"No, the important thing is to be in top condition. If I can manage to do that, then I'll still have the motivation to keep riding my bike. But if I see over time that I'm not going forward anymore, then I might decide that it's time to finish."
Sagan's laidback, almost flippant public persona has helped to create the impression that his success is the fruit of innate talent rather than diligent application. In reality, he spends just as much time sequestered in altitude camps as any of the peloton's most obviously ascetic proponents of 'marginal gains'. In the first half of 2020 alone, he has three long camps pencilled in ahead of his three objectives: the Classics, the Giro d'Italia and the Tour de France.
"From a sporting and sports science point of view, it's getting more difficult and more professional all the time. You always have to be in top condition now," Sagan says.
"And it's not just about going away to training camps: you have to do core work, eat well, sleep well…"
It's not only about receiving
The Bora-Hansgrohe presentation took place in a car dealership in Kolbermoor, whose most famous son is the footballer Paul Breitner. Der Afro, as he was known, was an iconoclastic figure in the hitherto staid world of German football in the 1970s, routinely questioning authority in the dressing room and citing Mao and Che Guevara as his heroes outside of it. By the end of his career, however, Breitner would monetise his counter-cultural standing by accepting sponsorship from a tobacco company and then shaving off his trademark beard at the behest of a cosmetics brand during the 1982 World Cup. A reminder that, in professional sport, seemingly every man has his price.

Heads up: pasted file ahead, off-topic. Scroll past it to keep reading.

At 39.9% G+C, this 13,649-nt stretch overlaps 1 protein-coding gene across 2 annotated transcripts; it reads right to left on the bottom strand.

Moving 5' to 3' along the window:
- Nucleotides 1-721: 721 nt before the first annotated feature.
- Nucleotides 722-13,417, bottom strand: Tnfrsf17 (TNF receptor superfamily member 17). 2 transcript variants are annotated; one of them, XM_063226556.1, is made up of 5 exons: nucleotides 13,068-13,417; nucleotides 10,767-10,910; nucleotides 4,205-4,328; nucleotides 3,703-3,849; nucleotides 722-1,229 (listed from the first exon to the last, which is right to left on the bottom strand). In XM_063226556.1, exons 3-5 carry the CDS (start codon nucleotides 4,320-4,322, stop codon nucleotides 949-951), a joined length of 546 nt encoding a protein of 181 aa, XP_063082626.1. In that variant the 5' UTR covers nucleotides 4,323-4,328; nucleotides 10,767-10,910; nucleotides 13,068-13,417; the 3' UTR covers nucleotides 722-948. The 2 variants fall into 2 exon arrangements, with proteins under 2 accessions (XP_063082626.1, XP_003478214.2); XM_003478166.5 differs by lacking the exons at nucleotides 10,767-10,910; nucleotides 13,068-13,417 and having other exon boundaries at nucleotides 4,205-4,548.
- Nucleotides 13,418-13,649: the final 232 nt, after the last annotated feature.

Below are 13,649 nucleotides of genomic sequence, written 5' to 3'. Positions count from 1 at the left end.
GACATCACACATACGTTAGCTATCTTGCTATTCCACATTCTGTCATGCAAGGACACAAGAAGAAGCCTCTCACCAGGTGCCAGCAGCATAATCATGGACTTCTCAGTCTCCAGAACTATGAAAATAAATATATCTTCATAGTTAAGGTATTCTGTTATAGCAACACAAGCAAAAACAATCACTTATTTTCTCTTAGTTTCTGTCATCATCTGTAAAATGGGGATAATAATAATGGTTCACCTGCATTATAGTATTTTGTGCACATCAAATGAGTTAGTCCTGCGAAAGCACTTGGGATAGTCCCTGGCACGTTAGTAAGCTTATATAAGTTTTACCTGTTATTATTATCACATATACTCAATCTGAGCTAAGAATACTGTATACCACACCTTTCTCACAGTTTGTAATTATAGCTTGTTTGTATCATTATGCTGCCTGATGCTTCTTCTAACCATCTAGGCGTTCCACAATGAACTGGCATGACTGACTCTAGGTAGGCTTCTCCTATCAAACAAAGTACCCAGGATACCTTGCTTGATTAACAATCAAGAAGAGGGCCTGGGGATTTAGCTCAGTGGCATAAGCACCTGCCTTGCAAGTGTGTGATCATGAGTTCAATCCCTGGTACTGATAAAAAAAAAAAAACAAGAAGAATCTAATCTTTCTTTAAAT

Sagan has never espoused an overtly political cause, but, like Breitner, his reputation as something of a maverick personality has been successfully parlayed into a string of endorsements and sponsorship deals. Hansgrohe's decision to sponsor the team for a further two years, for instance, was undoubtedly inspired by the prospect of having Sagan continue to hawk their showerheads in advertising campaigns across Europe until the end of 2021.
"Today in this new cycling, all the sponsors – on all of the teams – want more publicity and more things," Sagan says. "It's become a profession that is no longer focused on just one thing, but on a lot of different sides. It's not enough just to be good on the bike. You need to be good with people, good with sponsors."